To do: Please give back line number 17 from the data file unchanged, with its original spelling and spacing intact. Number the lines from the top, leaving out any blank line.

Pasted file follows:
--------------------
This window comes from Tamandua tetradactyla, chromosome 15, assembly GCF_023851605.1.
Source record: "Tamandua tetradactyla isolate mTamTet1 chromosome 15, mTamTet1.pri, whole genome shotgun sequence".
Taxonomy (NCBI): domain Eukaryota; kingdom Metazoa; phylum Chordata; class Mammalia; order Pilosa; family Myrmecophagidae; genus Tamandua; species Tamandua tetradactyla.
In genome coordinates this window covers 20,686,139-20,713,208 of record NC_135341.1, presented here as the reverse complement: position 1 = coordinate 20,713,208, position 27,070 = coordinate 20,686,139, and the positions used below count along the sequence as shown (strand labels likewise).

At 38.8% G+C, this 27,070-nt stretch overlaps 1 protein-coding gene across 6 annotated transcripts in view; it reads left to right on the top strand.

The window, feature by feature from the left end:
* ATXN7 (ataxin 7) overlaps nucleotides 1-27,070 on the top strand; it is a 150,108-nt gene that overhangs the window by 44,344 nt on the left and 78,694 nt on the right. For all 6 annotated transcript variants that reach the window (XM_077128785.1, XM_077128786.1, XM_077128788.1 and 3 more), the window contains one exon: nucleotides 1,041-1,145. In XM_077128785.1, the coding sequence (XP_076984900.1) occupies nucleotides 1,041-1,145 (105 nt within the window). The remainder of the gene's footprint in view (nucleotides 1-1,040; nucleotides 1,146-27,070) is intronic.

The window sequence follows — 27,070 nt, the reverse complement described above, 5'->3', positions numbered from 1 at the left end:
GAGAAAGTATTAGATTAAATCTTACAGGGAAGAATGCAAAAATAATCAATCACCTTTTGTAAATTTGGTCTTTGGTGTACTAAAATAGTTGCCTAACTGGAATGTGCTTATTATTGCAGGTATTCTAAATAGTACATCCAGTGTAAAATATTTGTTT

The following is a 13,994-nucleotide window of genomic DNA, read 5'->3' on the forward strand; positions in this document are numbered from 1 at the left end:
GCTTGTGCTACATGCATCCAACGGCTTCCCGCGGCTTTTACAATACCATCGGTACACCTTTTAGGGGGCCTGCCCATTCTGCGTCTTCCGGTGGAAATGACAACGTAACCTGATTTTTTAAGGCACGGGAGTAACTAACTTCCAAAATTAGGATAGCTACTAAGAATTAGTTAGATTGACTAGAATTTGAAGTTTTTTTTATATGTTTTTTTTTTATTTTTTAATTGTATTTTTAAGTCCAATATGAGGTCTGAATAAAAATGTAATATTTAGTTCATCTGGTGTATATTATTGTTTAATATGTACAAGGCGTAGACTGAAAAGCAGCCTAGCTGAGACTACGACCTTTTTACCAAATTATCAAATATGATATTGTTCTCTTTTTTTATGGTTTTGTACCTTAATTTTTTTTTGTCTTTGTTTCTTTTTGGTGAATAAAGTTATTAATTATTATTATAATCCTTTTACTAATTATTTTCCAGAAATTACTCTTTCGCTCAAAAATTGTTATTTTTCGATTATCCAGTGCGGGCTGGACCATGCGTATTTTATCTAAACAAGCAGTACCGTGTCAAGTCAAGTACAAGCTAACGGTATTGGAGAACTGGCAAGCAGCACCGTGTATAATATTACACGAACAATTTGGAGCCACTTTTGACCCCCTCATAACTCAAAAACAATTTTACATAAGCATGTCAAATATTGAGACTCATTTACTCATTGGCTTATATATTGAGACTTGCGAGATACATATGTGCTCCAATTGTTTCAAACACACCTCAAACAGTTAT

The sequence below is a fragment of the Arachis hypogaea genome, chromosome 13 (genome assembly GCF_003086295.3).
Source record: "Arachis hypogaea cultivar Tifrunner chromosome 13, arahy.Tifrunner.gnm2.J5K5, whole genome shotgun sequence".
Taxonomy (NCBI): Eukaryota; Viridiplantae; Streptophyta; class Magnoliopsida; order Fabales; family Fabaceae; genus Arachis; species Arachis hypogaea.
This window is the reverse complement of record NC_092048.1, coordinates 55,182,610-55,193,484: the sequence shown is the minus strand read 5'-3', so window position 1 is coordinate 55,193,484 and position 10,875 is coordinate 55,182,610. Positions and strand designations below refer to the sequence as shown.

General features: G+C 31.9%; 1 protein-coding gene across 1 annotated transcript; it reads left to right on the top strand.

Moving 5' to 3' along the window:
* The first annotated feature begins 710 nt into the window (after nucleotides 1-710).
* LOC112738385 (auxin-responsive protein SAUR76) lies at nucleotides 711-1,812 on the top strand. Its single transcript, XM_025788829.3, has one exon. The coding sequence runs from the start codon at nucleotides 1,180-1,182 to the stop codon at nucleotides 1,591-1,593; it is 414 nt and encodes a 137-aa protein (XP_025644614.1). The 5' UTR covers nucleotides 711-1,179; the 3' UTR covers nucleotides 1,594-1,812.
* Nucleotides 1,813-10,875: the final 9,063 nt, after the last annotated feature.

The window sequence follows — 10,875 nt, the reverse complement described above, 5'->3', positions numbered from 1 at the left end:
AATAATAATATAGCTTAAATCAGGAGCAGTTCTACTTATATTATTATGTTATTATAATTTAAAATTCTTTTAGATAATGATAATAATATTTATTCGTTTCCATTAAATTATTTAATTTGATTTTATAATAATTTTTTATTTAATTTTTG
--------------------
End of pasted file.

Moving 5' to 3' along the window: